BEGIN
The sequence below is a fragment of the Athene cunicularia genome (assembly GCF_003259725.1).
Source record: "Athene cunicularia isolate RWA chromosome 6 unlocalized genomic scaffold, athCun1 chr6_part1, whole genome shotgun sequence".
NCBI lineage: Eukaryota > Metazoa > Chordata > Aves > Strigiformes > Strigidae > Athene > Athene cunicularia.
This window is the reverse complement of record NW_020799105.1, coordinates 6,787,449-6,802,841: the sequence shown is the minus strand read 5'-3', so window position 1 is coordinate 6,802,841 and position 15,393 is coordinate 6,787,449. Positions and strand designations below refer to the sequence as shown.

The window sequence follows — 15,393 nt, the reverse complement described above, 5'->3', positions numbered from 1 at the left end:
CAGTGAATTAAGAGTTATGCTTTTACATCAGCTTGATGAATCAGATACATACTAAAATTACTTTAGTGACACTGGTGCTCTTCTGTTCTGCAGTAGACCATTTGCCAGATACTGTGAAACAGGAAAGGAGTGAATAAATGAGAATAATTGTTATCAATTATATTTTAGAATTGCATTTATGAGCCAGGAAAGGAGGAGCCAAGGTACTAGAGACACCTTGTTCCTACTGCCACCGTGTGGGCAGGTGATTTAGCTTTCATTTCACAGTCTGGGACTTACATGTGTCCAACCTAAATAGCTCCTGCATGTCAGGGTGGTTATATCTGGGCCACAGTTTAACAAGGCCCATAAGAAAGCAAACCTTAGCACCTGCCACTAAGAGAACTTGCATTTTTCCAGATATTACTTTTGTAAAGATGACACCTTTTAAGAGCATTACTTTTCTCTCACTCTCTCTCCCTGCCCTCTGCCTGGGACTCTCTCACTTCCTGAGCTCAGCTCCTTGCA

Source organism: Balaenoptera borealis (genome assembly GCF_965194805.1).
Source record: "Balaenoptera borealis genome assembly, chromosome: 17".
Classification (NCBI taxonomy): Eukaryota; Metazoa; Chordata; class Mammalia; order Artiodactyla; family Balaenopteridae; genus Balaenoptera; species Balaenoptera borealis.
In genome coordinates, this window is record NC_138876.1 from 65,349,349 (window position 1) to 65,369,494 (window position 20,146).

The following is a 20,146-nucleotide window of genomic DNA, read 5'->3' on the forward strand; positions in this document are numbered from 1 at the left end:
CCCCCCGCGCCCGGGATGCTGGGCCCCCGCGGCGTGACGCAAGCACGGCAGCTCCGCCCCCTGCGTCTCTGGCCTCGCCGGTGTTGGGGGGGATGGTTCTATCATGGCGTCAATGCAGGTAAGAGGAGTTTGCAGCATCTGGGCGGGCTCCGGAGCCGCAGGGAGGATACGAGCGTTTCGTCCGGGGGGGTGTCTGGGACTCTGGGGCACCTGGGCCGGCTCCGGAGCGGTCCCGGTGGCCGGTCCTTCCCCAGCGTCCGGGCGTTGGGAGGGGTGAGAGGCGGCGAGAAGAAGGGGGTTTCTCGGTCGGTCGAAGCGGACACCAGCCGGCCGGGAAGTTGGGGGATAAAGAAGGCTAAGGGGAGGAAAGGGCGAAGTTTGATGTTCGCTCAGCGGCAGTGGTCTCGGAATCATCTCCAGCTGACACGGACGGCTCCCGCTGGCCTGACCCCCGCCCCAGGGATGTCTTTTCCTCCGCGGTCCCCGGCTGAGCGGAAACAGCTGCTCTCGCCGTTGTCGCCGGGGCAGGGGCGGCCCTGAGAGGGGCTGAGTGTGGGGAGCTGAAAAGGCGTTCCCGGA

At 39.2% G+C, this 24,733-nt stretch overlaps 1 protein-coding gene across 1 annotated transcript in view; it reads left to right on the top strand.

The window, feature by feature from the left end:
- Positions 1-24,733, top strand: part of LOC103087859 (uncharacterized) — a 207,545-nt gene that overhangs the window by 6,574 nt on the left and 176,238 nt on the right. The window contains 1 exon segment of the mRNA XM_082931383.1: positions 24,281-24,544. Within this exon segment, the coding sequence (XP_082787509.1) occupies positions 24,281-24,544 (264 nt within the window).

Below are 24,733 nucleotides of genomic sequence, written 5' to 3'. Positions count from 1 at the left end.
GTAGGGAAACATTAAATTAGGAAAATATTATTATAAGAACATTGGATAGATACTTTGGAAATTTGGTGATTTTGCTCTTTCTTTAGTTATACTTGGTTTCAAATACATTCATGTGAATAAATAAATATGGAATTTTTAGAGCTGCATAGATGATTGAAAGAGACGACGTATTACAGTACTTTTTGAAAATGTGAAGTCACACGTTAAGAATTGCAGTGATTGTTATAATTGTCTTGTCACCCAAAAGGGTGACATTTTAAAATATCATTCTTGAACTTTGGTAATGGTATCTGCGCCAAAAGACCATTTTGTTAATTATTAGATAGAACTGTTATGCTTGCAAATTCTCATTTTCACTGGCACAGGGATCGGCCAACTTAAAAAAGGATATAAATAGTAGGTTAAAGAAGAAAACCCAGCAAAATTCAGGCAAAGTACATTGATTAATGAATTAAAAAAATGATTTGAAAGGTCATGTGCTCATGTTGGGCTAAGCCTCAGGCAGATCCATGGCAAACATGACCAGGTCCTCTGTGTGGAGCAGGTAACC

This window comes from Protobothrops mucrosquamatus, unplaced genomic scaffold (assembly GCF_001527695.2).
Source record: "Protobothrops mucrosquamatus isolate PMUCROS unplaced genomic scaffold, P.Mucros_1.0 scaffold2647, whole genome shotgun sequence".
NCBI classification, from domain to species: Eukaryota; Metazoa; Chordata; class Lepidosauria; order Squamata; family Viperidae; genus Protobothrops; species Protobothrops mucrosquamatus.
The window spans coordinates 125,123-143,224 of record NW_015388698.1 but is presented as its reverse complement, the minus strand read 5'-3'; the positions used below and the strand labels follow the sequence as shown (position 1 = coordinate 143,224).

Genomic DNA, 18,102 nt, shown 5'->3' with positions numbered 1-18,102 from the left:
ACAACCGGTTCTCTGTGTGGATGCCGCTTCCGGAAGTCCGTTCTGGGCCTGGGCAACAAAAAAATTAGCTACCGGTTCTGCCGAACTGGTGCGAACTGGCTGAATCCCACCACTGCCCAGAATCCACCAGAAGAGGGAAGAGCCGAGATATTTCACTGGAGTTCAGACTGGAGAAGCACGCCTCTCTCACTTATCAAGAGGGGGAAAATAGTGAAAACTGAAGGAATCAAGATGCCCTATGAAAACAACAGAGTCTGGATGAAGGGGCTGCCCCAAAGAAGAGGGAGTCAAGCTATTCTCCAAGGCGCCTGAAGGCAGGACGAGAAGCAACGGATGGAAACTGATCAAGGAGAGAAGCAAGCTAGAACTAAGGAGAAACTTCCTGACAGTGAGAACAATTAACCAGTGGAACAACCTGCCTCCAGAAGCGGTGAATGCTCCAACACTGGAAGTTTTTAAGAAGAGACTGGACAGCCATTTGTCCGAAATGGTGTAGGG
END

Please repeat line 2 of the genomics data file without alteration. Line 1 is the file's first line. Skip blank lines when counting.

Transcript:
Source record: "Athene cunicularia isolate RWA chromosome 6 unlocalized genomic scaffold, athCun1 chr6_part1, whole genome shotgun sequence".